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Elonthon raises money, awareness for Duke Children’s Hospital

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By Julia Sayers

Elon, N.C. – Imagine not being able to sit down for 24 hours. Sounds painful right? But for the past eight years, Elon students found the fatigue to be worth the reward.

Elonthon, Elon University’s 24-hour dance marathon, is a yearlong fundraising event culminating in a dance where students are not allowed to sit or sleep.

Now in its ninth year, Elonthon raises money for Children’s Miracle Network and its affiliate Duke Children’s Hospital. Each event features “miracle children:” children with diseases, injuries or birth defects.

Mason Lindley, a child involved in an unfortunate accident, was the first miracle child of Elon’s event. He attended every Elonthon until he passed away a few years ago. His family still attends each year.

Elonthon is now the campus’ largest philanthropy. Last year 1,200 students danced and the event raised $100,343.96.

Alexandra Lawrence, executive director of Elonthon, said that this year, they are hoping to exceed that amount and the amount of people who sign up.

Students have the option to dance the entire 24 hours or do six-hour shifts. Last year 250 students committed to the full-day dance. In addition to students, there are usually about 16 to 20 miracle families in attendance. About half of these families choose to share their stories during the event. Some organizations, like on-campus fraternities or sororities, sponsor a child. They get to know that specific child and make banners for them.

“It’s really cool to see the children look up to the college kids,” Lawrence said. “They’re like celebrities to them.”

There are activities including free food, entertainment, gaming systems, photobooths, inflatables and games for students and families to enjoy during shifts.

“We try to make a lot of different options available to keep people’s minds off of their tiredness,” Lawrence said.

Elonthon is the only event that doesn’t have a budget, since everything is made possible through donations.

“Best Buy has been really great,” Lawrence said. “Last year, they donated a Wii, Xbox 360 and two TVs. This year, they’re going to donate an Xbox Kinect.”

Other entertainment includes Elon’s a cappella groups, DJs and entertainers.

“We always try to switch it up,” Lawrence said. “Last year, Miss North Carolina spoke and we had SkipSations, a jump rope group from Chapel Hill.”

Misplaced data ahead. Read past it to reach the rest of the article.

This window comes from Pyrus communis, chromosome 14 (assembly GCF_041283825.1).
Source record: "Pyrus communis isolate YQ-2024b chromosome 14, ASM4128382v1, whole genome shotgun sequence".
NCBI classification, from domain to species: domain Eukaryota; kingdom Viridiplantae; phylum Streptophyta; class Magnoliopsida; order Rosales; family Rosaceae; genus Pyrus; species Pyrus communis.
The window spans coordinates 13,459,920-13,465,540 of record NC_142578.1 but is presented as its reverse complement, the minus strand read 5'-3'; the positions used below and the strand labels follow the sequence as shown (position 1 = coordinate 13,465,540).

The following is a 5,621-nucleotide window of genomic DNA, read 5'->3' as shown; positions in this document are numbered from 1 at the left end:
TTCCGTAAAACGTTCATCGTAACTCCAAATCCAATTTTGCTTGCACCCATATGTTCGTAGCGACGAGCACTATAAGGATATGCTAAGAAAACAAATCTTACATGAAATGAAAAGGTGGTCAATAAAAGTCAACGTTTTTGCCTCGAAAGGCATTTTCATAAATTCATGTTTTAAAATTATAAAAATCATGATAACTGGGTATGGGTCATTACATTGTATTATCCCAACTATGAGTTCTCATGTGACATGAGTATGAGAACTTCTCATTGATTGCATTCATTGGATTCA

The DJs chosen are family-friendly and play upbeat, fast music.

“We want the music to make people want to dance and have a good time and not think about the fact they’re standing for 24 hours,” Lawrence said.

Each year, Elonthon has a theme, and this year’s theme is based on the Adidas logo. The motto is “For the kids, impossible is nothing.”

“We want to play music that relates to the sports theme so we’ll play songs like ‘All I Do Is Win,'” Lawrence said. “We try to incorporate it as much as possible. It makes it fun for the little kids who come.”

During each shift, a coordinated dance, called the “morale dance,” is taught. The morale chair makes up the dance and teaches it to the board and committee prior to the event. During the event, the dance is taught to the attendees.

“It really brings the event together and keeps the morale up,” Lawrence said.

This year, Elonthon starts at 6 p.m. on April 8 and ends the next day at 6 p.m. Students can register with an organization or individually online at org.elon.edu/elonthon.

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Written by juliasayers

February 23, 2011 at 1:38 pm

One Response

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  1. Love the lead! You should get a photo from last year’s THON, there are probably hundreds of them out there that you could use. Also the use of subheds or a pull-out quote would dress this up and make it more readable and accessible. Give your readers many points of entry. Another thing you could do would be an infobox with the time, day, place for Elonthon.

    Janna

    February 25, 2011 at 7:46 pm


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